Xun Xu and the Politics of Precision in 3rd Century AD China

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Re: Xun Xu and the Politics of Precision in 3rd Century AD C

Unread postby Dong Zhou » Sat Mar 07, 2015 5:57 pm

WeiWenDi wrote:
Also, Xun Xu himself became distinguished by his loyalty to Cao Shuang, even when Cao Shuang was already dead and the Simas were fully in power. The early Jin dynasts were fairly careful politically; they wanted people on their side who had proven their loyalty to the Cao family, but who were neither Cao zealots nor military threats to their power. I thought it was pretty remarkable, actually, how carefully-targeted, small-scale and conservative the Jin political purges were.


As soon as you said that, I couldn't help but think of someone who struggles to like the Sima's due to said purges.

Off the top of my head, the Sima's probably did purge carefully but extremely ruthlessly. Cao and Xiahou members were screwed (at the very least in terms of career), those that rebelled, those seen as close in-laws or who, over time, the Sima's felt might become a problem. They might well give leeway for a time but not forever.

In terms of the Ca Shuang purge, those too heavily associated with Cao Shuang had to go. It's kind of hard to go "Cao Shuang plotted treason and his regime was corrupt" then go "but senior minister Bo-Bo was innocent" but at lower level... I think it wasn't politically wise to chase the Zhong family or the Xun family. The coup was at least partly restoring gentry power and killing members of the gentry who one might be able to spare with just 5 minutes on the naughty step would cost Sima's support here and there.

I'm more arguing against the SGYY 'read' of Cao Cao, as well as the traditional Chinese interpretation of him as a man who instituted Legalist political reforms particularly in his hiring practices. That whole angle struck me as misguided once I started reading Cao Cao's poetry.


I wasn't challenging you or defending myself, just giving my thoughts :)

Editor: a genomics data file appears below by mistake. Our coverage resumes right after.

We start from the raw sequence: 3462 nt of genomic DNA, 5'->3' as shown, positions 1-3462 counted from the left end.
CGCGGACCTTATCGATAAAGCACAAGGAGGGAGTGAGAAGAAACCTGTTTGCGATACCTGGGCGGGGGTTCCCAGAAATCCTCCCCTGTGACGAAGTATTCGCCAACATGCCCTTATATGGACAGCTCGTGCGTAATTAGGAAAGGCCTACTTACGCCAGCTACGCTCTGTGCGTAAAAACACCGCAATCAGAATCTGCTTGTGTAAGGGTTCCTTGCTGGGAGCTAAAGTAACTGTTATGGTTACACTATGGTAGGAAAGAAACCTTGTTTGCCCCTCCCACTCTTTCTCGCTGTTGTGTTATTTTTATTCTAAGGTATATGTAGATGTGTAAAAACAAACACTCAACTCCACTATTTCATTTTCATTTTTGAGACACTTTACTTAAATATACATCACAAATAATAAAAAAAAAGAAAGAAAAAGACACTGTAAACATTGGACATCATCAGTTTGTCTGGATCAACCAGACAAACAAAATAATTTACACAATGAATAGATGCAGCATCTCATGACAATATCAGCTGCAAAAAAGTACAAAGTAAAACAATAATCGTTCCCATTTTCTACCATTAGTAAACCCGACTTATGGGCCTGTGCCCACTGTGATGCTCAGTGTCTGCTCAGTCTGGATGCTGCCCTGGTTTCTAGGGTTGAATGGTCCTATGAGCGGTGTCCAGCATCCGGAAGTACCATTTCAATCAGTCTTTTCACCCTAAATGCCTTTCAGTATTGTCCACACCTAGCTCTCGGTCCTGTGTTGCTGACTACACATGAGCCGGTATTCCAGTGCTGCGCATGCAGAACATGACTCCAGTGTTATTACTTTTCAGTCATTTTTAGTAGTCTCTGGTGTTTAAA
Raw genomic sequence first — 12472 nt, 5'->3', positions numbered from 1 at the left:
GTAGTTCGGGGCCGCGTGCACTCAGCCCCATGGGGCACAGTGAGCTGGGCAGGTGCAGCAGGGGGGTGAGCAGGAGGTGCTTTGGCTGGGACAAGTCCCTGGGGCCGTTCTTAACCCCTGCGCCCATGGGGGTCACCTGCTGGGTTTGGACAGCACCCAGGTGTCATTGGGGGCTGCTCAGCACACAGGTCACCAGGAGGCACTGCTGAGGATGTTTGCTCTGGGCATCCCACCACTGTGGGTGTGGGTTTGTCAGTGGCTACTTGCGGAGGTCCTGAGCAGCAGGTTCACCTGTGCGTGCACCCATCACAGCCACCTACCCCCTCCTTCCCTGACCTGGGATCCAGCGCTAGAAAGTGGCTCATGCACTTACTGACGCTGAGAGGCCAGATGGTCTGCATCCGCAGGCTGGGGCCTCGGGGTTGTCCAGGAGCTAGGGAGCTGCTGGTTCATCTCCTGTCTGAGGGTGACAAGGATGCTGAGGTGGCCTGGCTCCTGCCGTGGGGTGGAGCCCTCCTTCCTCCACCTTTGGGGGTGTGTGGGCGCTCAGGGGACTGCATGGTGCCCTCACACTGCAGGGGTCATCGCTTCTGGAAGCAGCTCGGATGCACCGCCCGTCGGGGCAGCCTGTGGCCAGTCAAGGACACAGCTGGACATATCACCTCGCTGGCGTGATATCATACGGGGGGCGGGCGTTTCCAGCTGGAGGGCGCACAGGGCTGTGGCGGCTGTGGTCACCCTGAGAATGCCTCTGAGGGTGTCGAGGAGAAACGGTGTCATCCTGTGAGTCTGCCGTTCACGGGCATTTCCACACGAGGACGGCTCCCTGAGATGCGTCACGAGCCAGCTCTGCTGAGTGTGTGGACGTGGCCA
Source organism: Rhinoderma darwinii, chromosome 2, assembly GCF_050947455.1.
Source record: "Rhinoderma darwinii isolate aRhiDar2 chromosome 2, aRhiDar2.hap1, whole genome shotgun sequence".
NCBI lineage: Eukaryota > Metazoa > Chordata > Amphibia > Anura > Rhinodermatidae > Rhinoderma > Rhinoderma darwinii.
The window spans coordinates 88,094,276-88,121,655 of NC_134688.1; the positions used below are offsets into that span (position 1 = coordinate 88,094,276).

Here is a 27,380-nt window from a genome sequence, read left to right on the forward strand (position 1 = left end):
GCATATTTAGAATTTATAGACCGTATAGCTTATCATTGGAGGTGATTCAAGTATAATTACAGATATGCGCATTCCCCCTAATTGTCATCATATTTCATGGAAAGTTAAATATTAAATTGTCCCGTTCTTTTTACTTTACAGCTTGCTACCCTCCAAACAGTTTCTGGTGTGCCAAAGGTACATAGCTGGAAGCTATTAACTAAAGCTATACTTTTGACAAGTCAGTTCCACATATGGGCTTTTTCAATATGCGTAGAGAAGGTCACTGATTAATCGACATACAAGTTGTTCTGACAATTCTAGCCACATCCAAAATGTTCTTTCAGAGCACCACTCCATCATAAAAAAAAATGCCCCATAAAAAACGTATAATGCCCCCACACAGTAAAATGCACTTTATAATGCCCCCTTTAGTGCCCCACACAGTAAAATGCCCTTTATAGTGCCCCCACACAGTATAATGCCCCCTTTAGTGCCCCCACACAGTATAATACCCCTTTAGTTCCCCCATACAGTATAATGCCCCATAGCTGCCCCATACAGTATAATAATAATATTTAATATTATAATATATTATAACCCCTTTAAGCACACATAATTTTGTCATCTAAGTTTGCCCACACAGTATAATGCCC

No doubt there's an element of that in their judgement of Xun Can's wife. And his devotion to / defence of his wife actually might have been part of the reason Xun was so emphatic on physical beauty being more important than the traditional Confucian wifely virtues, even though his Lady Cao was later alluded to as being pretty-but-not-that-beautiful. (I'll have to look up the reference later, though.)


I wonder if that beauty defence was partly tailored to shock, partly tailored to the question asked. I do know the "not that beautiful" comment you mean (don't ask me who said it and exactly what it was but I know of it :oops: ) and I think that is where the speculation of what exactly was being talked about comes from. Did Xun Can mean she was great in bed (yes, I have seen that speculation), was she Cao Hong like in temper and behaviour and so on

Also full disclosure: I want her in DW.
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Re: Xun Xu and the Politics of Precision in 3rd Century AD C

Unread postby WeiWenDi » Mon Mar 09, 2015 5:07 am

Just came across this in Chapter 4:

Howard Goodman wrote:Only one of the legends will concern us, since it is about tonal acuity... It seems Xun was travelling in Zhao (not corroborated by any other datum) and there heard an unusual tone from a cowbell. Later, after gaining control of the Jin's court music he recalled that specific tone and how it might help him establish the correct twelve pitches. Subsequently, he ordered that the bell be found. People sent in cow-bells, one of which was the desired tonal match. This incident allowed Xun to complete his tunings: "As a result, he obtained the harmonising note 果得諧者."


And all I could think was, 'Xun Xu has a fever. And the only prescription...'



~~~

Dong Zhou wrote:As soon as you said that, I couldn't help but think of someone who struggles to like the Sima's due to said purges.

Off the top of my head, the Sima's probably did purge carefully but extremely ruthlessly. Cao and Xiahou members were screwed (at the very least in terms of career), those that rebelled, those seen as close in-laws or who, over time, the Sima's felt might become a problem. They might well give leeway for a time but not forever.